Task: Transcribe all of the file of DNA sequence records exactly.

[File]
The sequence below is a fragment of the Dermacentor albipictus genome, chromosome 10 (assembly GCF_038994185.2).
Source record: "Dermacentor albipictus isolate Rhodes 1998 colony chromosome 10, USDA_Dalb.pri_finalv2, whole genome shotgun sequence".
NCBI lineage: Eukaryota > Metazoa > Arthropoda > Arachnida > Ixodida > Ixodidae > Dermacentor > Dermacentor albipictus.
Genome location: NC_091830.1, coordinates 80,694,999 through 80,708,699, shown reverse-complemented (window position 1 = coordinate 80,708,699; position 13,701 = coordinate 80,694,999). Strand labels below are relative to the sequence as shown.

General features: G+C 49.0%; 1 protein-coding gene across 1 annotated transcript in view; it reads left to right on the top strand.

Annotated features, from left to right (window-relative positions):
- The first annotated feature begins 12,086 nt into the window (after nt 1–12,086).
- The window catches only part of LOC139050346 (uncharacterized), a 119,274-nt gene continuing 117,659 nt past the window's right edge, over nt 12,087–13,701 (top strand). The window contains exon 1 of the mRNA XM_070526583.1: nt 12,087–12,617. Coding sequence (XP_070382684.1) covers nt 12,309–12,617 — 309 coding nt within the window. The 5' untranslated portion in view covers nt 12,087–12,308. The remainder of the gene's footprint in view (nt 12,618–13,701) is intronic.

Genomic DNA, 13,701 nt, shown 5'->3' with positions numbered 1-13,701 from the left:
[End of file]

The sequence below is a fragment of the Dermacentor albipictus genome, chromosome 10 (assembly GCF_038994185.2).
Source record: "Dermacentor albipictus isolate Rhodes 1998 colony chromosome 10, USDA_Dalb.pri_finalv2, whole genome shotgun sequence".
NCBI lineage: Eukaryota > Metazoa > Arthropoda > Arachnida > Ixodida > Ixodidae > Dermacentor > Dermacentor albipictus.
Genome location: NC_091830.1, coordinates 80,694,999 through 80,708,699, shown reverse-complemented (window position 1 = coordinate 80,708,699; position 13,701 = coordinate 80,694,999). Strand labels below are relative to the sequence as shown.

General features: G+C 49.0%; 1 protein-coding gene across 1 annotated transcript in view; it reads left to right on the top strand.

Annotated features, from left to right (window-relative positions):
- The first annotated feature begins 12,086 nt into the window (after nt 1–12,086).
- The window catches only part of LOC139050346 (uncharacterized), a 119,274-nt gene continuing 117,659 nt past the window's right edge, over nt 12,087–13,701 (top strand). The window contains exon 1 of the mRNA XM_070526583.1: nt 12,087–12,617. Coding sequence (XP_070382684.1) covers nt 12,309–12,617 — 309 coding nt within the window. The 5' untranslated portion in view covers nt 12,087–12,308. The remainder of the gene's footprint in view (nt 12,618–13,701) is intronic.

Genomic DNA, 13,701 nt, shown 5'->3' with positions numbered 1-13,701 from the left: